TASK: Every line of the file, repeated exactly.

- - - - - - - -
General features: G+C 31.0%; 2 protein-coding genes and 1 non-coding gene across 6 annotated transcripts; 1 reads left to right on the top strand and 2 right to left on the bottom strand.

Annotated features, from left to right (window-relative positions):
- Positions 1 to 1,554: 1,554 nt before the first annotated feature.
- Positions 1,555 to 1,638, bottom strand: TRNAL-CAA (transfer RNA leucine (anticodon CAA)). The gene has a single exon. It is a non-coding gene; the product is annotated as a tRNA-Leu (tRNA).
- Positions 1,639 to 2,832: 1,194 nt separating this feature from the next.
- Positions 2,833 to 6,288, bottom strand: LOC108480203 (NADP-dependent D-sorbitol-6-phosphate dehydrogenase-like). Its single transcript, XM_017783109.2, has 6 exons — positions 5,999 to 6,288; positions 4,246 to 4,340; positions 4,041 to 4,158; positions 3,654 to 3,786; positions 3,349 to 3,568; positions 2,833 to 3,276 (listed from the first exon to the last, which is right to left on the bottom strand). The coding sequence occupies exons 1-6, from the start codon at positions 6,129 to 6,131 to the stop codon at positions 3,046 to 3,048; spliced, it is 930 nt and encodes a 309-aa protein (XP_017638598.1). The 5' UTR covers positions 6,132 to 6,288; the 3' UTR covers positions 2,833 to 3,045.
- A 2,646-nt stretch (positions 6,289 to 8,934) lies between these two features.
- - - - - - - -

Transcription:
General features: G+C 31.0%; 2 protein-coding genes and 1 non-coding gene across 6 annotated transcripts; 1 reads left to right on the top strand and 2 right to left on the bottom strand.

Annotated features, from left to right (window-relative positions):
- Positions 1 to 1,554: 1,554 nt before the first annotated feature.
- Positions 1,555 to 1,638, bottom strand: TRNAL-CAA (transfer RNA leucine (anticodon CAA)). The gene has a single exon. It is a non-coding gene; the product is annotated as a tRNA-Leu (tRNA).
- Positions 1,639 to 2,832: 1,194 nt separating this feature from the next.
- Positions 2,833 to 6,288, bottom strand: LOC108480203 (NADP-dependent D-sorbitol-6-phosphate dehydrogenase-like). Its single transcript, XM_017783109.2, has 6 exons — positions 5,999 to 6,288; positions 4,246 to 4,340; positions 4,041 to 4,158; positions 3,654 to 3,786; positions 3,349 to 3,568; positions 2,833 to 3,276 (listed from the first exon to the last, which is right to left on the bottom strand). The coding sequence occupies exons 1-6, from the start codon at positions 6,129 to 6,131 to the stop codon at positions 3,046 to 3,048; spliced, it is 930 nt and encodes a 309-aa protein (XP_017638598.1). The 5' UTR covers positions 6,132 to 6,288; the 3' UTR covers positions 2,833 to 3,045.
- A 2,646-nt stretch (positions 6,289 to 8,934) lies between these two features.